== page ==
Involvement of Mrp2 in hepatic and intestinal disposition of dinitrophenyl-S-glutathione in partially hepatectomized rats.Toxicol Sci. 2005 Mar; 84(1):4-11.TS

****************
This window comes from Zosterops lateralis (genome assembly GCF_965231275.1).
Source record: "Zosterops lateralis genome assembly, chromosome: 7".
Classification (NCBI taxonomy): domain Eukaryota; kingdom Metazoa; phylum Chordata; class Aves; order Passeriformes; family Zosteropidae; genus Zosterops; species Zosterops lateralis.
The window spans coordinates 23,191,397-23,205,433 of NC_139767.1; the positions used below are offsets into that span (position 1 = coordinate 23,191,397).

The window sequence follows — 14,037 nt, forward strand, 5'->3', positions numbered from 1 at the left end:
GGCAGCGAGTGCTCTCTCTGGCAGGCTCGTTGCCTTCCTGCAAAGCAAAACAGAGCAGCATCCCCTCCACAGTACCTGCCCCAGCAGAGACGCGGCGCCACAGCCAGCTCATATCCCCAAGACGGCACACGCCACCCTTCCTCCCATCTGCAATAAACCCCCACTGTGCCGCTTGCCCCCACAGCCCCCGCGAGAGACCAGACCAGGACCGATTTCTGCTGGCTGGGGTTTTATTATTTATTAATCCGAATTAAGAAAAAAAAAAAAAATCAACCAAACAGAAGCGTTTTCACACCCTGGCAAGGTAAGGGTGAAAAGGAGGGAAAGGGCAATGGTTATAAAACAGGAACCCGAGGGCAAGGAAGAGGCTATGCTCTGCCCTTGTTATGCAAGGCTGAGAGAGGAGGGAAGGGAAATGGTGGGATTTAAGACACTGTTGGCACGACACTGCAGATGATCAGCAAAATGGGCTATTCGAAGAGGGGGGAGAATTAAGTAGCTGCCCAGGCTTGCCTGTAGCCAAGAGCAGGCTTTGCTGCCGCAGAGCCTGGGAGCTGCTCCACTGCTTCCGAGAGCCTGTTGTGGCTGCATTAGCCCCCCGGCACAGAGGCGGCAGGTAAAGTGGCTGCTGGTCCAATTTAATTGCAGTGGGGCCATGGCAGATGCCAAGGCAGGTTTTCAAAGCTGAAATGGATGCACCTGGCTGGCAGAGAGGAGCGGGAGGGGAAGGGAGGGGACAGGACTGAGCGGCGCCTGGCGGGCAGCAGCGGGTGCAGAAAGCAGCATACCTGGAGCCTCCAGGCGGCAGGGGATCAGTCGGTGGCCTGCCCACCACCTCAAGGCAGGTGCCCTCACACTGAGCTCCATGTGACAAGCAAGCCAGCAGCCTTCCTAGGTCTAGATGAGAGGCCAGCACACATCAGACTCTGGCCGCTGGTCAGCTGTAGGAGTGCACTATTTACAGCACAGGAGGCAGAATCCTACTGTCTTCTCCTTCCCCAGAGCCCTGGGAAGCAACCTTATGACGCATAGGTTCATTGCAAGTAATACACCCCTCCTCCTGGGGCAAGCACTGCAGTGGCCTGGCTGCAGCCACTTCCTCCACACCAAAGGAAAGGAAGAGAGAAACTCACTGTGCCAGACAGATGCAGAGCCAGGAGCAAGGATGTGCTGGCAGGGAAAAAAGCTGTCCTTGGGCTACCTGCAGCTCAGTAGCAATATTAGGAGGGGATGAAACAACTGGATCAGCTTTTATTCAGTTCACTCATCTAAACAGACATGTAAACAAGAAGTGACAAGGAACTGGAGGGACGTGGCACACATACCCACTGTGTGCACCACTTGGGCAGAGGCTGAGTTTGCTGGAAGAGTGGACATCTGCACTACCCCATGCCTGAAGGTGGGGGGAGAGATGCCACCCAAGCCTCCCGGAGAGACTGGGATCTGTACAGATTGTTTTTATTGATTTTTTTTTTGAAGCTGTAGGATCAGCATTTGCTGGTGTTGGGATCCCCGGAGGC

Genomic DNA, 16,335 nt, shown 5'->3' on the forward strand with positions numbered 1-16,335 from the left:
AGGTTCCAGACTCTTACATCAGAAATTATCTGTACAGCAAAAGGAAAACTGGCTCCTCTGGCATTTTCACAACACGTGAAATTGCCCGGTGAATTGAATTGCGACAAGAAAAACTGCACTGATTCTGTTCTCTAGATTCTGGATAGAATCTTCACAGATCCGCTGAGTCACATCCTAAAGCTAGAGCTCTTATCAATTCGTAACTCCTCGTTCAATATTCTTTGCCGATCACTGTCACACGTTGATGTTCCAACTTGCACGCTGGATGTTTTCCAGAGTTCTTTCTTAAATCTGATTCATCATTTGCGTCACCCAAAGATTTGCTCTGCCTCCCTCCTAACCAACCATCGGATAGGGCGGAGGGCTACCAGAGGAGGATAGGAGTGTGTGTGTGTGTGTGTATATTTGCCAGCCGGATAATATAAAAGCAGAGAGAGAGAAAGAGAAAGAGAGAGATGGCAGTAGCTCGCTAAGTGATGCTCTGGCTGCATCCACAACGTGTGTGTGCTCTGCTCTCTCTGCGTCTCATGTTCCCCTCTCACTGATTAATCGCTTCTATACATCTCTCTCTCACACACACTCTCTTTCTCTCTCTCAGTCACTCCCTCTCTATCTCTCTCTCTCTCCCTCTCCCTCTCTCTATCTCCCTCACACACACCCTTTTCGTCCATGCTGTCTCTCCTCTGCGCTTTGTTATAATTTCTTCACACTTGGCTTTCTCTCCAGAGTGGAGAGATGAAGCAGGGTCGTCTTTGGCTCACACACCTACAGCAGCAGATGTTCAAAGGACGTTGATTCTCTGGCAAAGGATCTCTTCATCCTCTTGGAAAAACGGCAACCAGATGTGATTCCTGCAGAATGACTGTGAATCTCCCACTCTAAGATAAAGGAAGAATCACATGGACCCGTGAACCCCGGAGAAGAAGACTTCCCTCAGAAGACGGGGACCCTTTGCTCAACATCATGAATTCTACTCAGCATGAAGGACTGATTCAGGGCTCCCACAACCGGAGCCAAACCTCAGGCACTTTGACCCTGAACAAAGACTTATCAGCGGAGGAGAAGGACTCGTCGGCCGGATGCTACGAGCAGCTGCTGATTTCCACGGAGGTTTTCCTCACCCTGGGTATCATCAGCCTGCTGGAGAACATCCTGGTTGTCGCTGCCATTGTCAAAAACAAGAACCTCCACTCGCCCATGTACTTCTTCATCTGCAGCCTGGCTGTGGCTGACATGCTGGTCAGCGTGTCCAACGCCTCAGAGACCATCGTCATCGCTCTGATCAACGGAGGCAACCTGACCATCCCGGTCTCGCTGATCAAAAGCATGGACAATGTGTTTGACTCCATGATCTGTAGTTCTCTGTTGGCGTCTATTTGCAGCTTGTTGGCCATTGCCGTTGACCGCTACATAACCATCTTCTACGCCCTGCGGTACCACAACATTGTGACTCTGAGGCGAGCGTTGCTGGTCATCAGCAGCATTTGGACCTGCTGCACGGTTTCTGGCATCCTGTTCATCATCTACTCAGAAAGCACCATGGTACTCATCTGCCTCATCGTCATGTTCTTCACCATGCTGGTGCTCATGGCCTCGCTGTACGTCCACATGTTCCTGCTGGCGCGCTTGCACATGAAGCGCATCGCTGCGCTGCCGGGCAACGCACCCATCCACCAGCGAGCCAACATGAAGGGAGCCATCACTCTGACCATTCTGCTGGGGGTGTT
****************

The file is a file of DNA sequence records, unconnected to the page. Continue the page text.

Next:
The ability of the liver and small intestine for secretion of dinitrophenyl-S-glutathione (DNP-SG), a substrate for multidrug resistance-associated protein 2 (Mrp2), into bile and lumen, respectively, as well as expression of Mrp2 in both tissues, were assessed in 70-75% hepatectomized rats. An in vivo perfused intestinal model was used. A single i.v. dose of 30 micromol/kg b.w. of 1-chloro-2,4-dinitrobenzene (CDNB) was administered and its glutathione conjugate, DNP-SG, was determined by HPLC in bile and intestinal perfusate. One and seven days after hepatectomy, biliary excretion of DNP-SG was decreased by 90 and 50% with respect to shams, respectively, when expressed per mass unit. In contrast, intestinal excretion was increased by 63% or unchanged one and seven days post-hepatectomy, respectively. Tissue content of DNP-SG 5 min after CDNB administration was substantially decreased in liver and significantly increased in intestine, one day post-hepatectomy. Western and immunofluorescence studies revealed preserved levels and localization of Mrp2 in both tissues from hepatectomized animals, irrespective of the time analyzed. In spite of preserved expression of Mrp2, the higher availability of DNP-SG in intestinal cells, likely as a consequence of increased glutathione-S-transferase-mediated conjugation of CDNB, may explain the in vivo findings. Further experiments in isolated hepatocytes suggested that decreased synthesis of DNP-SG rather than altered canalicular transport is responsible for the substantial impairment in excretion of this compound into bile. Taken together, these results indicate that the intestine may partially compensate for liver DNP-SG disposition, particularly shortly after surgery, while liver capability is recovering.